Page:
The Economic Survey presented on Friday said India would expand by 8.1-8.5% in 2015-16, making it the world's fastest growing major economy. For the current year, the Survey estimated growth at 7.4%.
The Survey said without going for additional borrowing, India can scale up investments to increase growth, according to Reuters.
Finance Minister Arun Jaitley, who will be presenting his first full-year Budget, hopes to keep the fiscal deficit and borrowing under control, though he is being expected to relax the fiscal deficit target to increase rate of economic growth.
"India has reached a sweet spot and...there is a scope for Big Bang reforms now," the Survey said.
The Economic Survey which forms the basis for Saturday's budget has noted that India can hit double-digit growth rates.
"A clear mandate for reform and a benign external environment now is expected to propel India on a double-digit trajectory," noted the Survey, prepared by chief economic advisor Arvind Subramanian.
The optimism of achieving higher growth rate in the next financial year stems from a range of factors.
"In the short run, growth will receive a boost from lower oil prices, from likely monetary policy easing facilitated by lower inflation and lower inflationary expectations, and forecast of a normal monsoon," the Survey said, according to The Financial Express.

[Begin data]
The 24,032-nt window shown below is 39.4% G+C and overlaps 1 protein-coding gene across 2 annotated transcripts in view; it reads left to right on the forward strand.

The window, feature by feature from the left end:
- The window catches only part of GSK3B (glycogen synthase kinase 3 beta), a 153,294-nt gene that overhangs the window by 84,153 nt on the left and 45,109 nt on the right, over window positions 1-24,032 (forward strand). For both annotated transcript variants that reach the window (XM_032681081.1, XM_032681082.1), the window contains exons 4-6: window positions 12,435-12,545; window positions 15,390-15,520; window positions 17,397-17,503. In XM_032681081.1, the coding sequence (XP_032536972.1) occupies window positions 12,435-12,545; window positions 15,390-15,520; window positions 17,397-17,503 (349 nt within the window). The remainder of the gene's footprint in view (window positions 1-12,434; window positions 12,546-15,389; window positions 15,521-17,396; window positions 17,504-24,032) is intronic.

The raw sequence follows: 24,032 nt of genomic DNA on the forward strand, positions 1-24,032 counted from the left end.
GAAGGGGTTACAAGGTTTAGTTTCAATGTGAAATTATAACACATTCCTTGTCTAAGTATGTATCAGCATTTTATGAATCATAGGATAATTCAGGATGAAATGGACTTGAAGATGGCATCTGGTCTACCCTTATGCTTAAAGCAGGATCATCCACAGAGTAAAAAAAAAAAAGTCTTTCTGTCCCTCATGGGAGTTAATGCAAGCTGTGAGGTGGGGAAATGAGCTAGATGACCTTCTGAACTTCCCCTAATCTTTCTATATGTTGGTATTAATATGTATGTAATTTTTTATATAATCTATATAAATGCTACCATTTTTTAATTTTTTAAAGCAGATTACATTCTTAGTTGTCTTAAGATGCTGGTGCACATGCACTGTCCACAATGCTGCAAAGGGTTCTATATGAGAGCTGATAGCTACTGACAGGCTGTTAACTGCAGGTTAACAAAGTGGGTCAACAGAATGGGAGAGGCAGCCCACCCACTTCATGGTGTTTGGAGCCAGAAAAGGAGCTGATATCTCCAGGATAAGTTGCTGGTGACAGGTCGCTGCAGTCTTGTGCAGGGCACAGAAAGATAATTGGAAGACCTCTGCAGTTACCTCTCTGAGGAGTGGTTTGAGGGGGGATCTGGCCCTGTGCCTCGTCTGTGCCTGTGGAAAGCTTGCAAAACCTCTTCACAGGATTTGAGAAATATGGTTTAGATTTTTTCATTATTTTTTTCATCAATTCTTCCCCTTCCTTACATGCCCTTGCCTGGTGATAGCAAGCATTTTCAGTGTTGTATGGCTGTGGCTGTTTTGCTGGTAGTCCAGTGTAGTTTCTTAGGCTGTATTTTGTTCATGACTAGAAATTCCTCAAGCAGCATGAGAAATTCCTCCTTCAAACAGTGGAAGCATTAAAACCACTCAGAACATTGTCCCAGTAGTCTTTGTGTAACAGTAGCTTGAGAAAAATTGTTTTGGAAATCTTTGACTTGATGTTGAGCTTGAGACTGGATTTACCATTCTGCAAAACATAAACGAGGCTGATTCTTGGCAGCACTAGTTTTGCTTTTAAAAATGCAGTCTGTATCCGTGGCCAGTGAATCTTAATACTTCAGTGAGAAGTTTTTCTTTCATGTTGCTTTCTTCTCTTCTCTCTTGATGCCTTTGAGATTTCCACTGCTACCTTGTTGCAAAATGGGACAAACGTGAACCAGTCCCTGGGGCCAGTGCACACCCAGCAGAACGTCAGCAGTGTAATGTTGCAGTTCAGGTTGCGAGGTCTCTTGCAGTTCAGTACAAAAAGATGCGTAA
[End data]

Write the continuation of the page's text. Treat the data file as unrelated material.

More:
The Survey also spoke about the goverment's committment to reforms.
"In the months ahead, several reforms will help boost investment and growth. The budget should continue the process of fiscal consolidation, embedding actions in a medium-term framework," Livemint quoted from the Survey.
The Survey indicated that the government would be able to attain its stated objective of 4.1% fiscal deficit, and that the medium-term target remains at 3% of the GDP.
"The economic survey is the government's statement of intent," IDBI Asset Management's head of fixed income Ganti Murthy told Reuters.
India can increase its profile if it can manage to increase its foreign exchange reserves to $1 trillion dollars.
"The question for India, as a rising economic and political power, is whether it too should consider a substantial addition to its reserves, preferably its own reserves acquired though running cumulative current account surpluses, possibly targeting a level of USD 750 billion - USD 1 trillion over the long run.
"If power used to flow from the barrel of a gun, in an increasingly inter-dependent economic world, hard and soft power derive from a war-chest of foreign exchange reserves. China's abundant reserves have highlighted this fact," said PTI, quoting from the Survey.
India's foreign exchange reserves stood at $333.2 billion as on 13 February, 2015, PTI quoted Minister of State for Finance, Jayant Sinha as saying in a written reply in the Lok Sabha on Friday.